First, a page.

Development in International Relations : A Critical Introduction
This introductory textbook examines the role of the Third World in the international system. Development and International Relations challenges the virtual exclusion of the Third World and the processes of development from the study of international politics. The book begins with a reassessment of what is meant by 'development', highlighting the growing diversity within the Third World, and showing that in an increasingly globalized world development can no longer be seen as an isolated practice. The author then goes on to explore the linkages between the Third World and the international system in the 1990s, examining areas such as the environment, the newly industrializing countries, social justice and the international commodity trade. Through this discussion, the author explores some of the most significant issues facing the Third World in the current global political economy. This accessible and lively book will be an ideal textbook for students of international politics, international relations, international political economy and development studies.
- Hardback | 200 pages
- 152 x 229 x 19.05mm | 353g
- 16 Sep 1997
- Polity Press
- Oxford, United Kingdom
Table of contents
Preface. Introduction. Part I: Development Revisited: 1. Development and International Relations: Theory and History. 2. A Question of Terminology. 3. Theories of Development. Part II: The Global Economy and Development: 4. The East Asian NIEs. 5. The Environment and Development. 6. The Social Dimension: Poverty, Population and Hunger. 7. International Commodity Trade and Development. Part III: The Third World in the Emerging World Order: 8. The Post-Cold War World and the South. 9. Development in a Global Context. Notes. Bibliography. Index.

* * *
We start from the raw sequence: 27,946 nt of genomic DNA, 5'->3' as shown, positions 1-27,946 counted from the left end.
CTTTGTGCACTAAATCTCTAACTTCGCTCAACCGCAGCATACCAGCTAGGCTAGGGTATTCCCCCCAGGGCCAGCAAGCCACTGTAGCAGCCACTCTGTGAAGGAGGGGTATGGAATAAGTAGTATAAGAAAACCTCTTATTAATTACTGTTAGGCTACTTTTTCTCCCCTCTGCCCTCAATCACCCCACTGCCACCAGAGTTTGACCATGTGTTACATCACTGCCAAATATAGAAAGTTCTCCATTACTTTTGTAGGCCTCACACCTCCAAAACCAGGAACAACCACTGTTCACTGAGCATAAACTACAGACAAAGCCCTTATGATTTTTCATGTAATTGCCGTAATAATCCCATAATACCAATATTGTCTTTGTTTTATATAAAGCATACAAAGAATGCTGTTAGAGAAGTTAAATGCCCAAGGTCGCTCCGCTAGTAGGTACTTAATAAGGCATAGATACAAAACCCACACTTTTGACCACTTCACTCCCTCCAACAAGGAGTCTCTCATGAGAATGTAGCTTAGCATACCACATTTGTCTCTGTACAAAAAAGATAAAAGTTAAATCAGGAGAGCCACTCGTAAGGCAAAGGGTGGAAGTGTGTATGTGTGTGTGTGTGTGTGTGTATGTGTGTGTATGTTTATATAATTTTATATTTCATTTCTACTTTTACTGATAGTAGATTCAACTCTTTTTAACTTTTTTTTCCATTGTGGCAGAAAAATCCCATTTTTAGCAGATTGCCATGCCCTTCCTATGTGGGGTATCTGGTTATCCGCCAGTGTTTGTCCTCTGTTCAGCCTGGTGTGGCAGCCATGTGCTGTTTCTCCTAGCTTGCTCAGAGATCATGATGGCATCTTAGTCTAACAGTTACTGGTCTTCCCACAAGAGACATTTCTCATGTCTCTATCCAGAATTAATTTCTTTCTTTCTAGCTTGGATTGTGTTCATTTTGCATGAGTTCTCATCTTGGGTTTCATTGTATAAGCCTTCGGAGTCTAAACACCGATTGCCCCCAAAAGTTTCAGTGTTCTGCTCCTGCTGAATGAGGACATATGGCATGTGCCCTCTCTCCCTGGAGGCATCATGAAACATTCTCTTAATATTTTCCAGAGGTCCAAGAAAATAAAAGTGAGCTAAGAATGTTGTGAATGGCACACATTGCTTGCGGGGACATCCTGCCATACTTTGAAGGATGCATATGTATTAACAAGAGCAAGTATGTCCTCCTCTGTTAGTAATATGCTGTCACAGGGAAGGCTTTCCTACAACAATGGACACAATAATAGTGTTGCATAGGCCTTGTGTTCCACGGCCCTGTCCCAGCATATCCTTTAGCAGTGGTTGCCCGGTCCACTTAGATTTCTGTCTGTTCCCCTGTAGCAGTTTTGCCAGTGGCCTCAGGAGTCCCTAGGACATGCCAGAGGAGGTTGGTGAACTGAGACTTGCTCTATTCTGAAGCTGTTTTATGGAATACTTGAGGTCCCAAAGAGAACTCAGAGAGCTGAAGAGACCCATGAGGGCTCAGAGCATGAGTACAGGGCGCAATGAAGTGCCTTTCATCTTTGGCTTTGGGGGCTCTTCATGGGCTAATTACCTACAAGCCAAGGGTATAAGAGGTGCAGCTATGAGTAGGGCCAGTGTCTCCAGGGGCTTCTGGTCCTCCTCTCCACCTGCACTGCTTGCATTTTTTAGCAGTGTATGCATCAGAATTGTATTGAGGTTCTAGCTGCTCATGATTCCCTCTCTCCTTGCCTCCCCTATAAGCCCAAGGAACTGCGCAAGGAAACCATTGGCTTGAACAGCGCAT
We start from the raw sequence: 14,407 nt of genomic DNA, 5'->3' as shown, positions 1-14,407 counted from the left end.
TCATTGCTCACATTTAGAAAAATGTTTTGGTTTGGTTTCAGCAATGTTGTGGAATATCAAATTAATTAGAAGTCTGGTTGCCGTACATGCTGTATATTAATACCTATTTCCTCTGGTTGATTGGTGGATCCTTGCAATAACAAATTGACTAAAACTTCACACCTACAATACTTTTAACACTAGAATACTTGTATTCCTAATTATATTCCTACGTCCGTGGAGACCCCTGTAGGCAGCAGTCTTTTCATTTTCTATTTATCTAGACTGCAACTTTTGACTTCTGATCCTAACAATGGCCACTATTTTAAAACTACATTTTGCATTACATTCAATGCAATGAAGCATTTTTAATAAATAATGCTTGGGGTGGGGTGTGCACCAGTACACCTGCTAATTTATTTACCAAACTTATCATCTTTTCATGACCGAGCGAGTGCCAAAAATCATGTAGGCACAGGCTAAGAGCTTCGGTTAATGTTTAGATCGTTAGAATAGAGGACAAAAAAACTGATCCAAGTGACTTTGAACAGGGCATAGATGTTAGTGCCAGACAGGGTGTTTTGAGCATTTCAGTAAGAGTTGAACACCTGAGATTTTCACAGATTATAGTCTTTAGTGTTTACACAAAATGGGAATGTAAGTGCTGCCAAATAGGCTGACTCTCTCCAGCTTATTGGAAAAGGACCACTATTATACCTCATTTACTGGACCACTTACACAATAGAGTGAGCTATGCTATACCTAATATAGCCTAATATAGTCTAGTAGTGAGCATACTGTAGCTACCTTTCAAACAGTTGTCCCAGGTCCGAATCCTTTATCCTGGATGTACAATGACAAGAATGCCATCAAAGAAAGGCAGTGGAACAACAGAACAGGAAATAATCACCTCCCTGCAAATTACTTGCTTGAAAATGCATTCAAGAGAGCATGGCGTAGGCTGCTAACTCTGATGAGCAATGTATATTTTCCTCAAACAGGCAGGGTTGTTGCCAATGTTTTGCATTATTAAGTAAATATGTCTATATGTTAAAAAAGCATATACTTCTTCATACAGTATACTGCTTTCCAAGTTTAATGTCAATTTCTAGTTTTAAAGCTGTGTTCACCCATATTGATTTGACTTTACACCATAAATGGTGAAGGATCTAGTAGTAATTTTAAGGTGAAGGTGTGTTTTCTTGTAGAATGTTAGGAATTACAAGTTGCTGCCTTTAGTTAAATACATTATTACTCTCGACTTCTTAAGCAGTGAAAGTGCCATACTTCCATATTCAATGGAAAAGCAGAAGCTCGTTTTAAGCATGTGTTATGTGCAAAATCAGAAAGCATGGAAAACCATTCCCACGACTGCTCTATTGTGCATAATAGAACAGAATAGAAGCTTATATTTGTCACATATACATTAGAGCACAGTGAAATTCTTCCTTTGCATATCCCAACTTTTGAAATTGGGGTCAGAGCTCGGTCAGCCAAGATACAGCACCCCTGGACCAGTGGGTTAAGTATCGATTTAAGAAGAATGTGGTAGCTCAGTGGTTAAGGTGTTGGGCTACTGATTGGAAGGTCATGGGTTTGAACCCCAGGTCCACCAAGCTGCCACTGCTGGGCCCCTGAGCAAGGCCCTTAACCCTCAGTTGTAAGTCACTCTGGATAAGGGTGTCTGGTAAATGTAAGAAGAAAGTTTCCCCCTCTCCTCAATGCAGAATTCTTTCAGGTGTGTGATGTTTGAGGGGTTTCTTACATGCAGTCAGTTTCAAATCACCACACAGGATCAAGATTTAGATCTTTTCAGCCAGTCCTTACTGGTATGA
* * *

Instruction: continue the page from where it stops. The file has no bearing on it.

"Development and International Relations fills a need for a concise, up-to-date volume which interrogates the theory and practice of post-war development from the perspective of international relations. By subjecting development to scrutiny within the context of changes in the global system, Anna Dickson challenges not only the preoccupations of the discipline of international relations with the major powers but also advances a synthesis of post-war development efforts. There is no other major topic in international relations which has been so comprehensively ignored by mainstream international relations. Dickson is to be congratulated on her attempt to bring development from the periphery to the centre of the discipline. In linking development to the mainstream concerns of international relations this book will be a useful resource for teachers and students of development studies and world politics." Dr Marc Williams, University of Sussex